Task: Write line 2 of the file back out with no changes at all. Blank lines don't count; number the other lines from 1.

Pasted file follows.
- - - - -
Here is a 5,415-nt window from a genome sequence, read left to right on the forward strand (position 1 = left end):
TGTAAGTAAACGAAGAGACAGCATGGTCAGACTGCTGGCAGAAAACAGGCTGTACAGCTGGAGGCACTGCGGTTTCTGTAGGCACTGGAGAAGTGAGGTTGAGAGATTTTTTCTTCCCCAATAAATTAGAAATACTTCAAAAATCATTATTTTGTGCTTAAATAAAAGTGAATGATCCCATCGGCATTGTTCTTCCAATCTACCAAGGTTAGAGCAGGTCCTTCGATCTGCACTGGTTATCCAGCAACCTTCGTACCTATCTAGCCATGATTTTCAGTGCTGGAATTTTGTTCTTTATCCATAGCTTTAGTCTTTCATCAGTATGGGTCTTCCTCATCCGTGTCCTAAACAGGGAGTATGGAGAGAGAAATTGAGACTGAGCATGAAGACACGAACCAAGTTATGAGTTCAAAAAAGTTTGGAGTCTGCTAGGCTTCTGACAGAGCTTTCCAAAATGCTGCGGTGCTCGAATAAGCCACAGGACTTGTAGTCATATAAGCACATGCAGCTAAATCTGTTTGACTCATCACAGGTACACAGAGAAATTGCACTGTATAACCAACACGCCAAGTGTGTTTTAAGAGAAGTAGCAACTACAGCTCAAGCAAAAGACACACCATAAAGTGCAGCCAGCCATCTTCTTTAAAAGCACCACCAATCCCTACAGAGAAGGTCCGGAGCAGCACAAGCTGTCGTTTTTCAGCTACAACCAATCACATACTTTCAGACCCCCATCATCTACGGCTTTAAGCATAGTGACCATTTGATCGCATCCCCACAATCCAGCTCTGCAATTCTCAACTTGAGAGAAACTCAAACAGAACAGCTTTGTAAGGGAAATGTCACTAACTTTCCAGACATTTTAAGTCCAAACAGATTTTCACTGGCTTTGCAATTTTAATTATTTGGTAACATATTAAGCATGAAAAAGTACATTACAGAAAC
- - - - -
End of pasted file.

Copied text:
TGTAAGTAAACGAAGAGACAGCATGGTCAGACTGCTGGCAGAAAACAGGCTGTACAGCTGGAGGCACTGCGGTTTCTGTAGGCACTGGAGAAGTGAGGTTGAGAGATTTTTTCTTCCCCAATAAATTAGAAATACTTCAAAAATCATTATTTTGTGCTTAAATAAAAGTGAATGATCCCATCGGCATTGTTCTTCCAATCTACCAAGGTTAGAGCAGGTCCTTCGATCTGCACTGGTTATCCAGCAACCTTCGTACCTATCTAGCCATGATTTTCAGTGCTGGAATTTTGTTCTTTATCCATAGCTTTAGTCTTTCATCAGTATGGGTCTTCCTCATCCGTGTCCTAAACAGGGAGTATGGAGAGAGAAATTGAGACTGAGCATGAAGACACGAACCAAGTTATGAGTTCAAAAAAGTTTGGAGTCTGCTAGGCTTCTGACAGAGCTTTCCAAAATGCTGCGGTGCTCGAATAAGCCACAGGACTTGTAGTCATATAAGCACATGCAGCTAAATCTGTTTGACTCATCACAGGTACACAGAGAAATTGCACTGTATAACCAACACGCCAAGTGTGTTTTAAGAGAAGTAGCAACTACAGCTCAAGCAAAAGACACACCATAAAGTGCAGCCAGCCATCTTCTTTAAAAGCACCACCAATCCCTACAGAGAAGGTCCGGAGCAGCACAAGCTGTCGTTTTTCAGCTACAACCAATCACATACTTTCAGACCCCCATCATCTACGGCTTTAAGCATAGTGACCATTTGATCGCATCCCCACAATCCAGCTCTGCAATTCTCAACTTGAGAGAAACTCAAACAGAACAGCTTTGTAAGGGAAATGTCACTAACTTTCCAGACATTTTAAGTCCAAACAGATTTTCACTGGCTTTGCAATTTTAATTATTTGGTAACATATTAAGCATGAAAAAGTACATTACAGAAAC